Errant state email sends out personal info

The embarrassing disclosure that a state employee sent personal information about more than 4,000 people ricocheting across the Internet is the latest reminder that private data is not always as safe as it would seem.

The state Labor Department acknowledged Friday that an employee “inadvertently” sent the names, Social Security numbers and other confidential information of 4,457 people who had registered at the Cobb-Cherokee Career Center to about 1,000 people in suburban Atlanta.

Recipients were urged to delete the file minutes after it was sent out, the agency said, and people affected were told the state would provide them free credit monitoring services.

That’s no consolation for Stephen Bavington, 57, a systems engineer from Ball Ground. Not only was Bavington among those whose private information careened across the web, he also got the email containing the data. He was more than just surprised to open the attachment and find his confidential information within.

“I’m infuriated. There are privacy laws in this country,” said Bavington. “When I go to a government office to claim unemployment, I don’t expect the information to be transmitted around the planet. I want to know how this happened, and now.”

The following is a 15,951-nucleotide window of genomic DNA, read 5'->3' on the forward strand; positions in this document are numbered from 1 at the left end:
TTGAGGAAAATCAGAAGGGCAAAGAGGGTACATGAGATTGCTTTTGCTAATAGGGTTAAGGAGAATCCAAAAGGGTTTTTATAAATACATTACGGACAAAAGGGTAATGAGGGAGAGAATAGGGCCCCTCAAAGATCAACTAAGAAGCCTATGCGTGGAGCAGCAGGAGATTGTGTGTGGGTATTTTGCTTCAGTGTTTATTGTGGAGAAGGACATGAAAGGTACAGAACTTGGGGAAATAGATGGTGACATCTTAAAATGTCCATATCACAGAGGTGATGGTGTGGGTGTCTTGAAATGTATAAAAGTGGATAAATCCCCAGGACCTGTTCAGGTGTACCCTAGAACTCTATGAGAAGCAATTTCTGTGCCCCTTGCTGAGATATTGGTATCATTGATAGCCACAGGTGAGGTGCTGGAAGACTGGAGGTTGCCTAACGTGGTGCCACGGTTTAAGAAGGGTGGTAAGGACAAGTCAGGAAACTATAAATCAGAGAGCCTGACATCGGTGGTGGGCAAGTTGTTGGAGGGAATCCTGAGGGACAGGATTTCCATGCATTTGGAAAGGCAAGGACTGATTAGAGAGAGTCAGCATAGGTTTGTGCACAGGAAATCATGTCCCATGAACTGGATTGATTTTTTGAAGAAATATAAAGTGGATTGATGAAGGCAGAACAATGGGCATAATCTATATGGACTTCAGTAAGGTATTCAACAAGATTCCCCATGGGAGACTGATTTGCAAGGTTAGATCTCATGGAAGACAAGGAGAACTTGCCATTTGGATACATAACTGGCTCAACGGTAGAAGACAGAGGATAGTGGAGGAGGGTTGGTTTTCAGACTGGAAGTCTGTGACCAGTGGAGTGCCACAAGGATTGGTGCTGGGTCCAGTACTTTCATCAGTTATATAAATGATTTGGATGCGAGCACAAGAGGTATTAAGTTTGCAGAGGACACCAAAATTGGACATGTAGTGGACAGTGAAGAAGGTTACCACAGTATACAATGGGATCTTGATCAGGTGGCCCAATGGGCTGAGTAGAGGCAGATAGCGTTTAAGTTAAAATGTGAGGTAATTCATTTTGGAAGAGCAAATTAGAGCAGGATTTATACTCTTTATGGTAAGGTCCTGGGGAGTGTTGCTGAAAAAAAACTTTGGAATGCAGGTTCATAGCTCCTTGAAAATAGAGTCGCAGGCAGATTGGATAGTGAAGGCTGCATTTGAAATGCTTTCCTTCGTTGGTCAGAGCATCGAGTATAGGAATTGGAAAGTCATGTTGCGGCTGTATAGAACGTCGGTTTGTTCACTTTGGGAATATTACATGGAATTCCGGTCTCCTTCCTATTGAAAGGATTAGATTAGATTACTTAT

Labor Commissioner Mark Butler’s office said the file was mistakenly included as part of a “routine business service” email on Thursday afternoon, and was discovered within 10 minutes. The employee involved in sending the email was suspended pending the outcome of an investigation into how it happened.

The department also hired a consulting firm that specializes in information policy to review its procedures, spokesman Sam Hall said. But he cautioned there is little defense against this type of human error.

“It is important to note that this inadvertent disclosure, while unfortunate, is not a systemic issue, nor the consequence of an external breach of our data security measures,” he said.

Georgia residents have been on the wrong end of a recent string of high-profile data leaks.

University of Georgia officials disclosed in October that a hacker infiltrated the records of more than 8,500 current and former staffers. And Insurance Commissioner Ralph Hudgens said in November 2012 that hackers swiped the personal information of more than 28,000 residents after a computer breach at Nationwide Mutual Insurance Co.

Still, state officials say Georgia has sophisticated encryption policies to prevent the type of infiltration that took place last year when hackers breached South Carolina’s Department of Revenue and exposed 3.8 million Social Security numbers.

This week’s incident was different because it involved an absent-minded employee, not a malicious hacker.

All that is of little solace to victims of the Labor Department snafu.

“Clearly, everybody can make a mistake,” said Raymond Hickcox, who contacted The Atlanta Journal-Constitution after receiving the email. “Now that it’s out, what do you do to keep people’s information from being compromised?”

No one has reported any problems to state officials linked to the disclosure. But Bavington fears the leak could haunt him years from now.

“What are they going to do to protect me if someone picks up this information and tries to steal my identity?” said Bavington. “Who knows who got this stuff? If this winds up costing me money to fix, I’m going to be suing the Department of Labor.”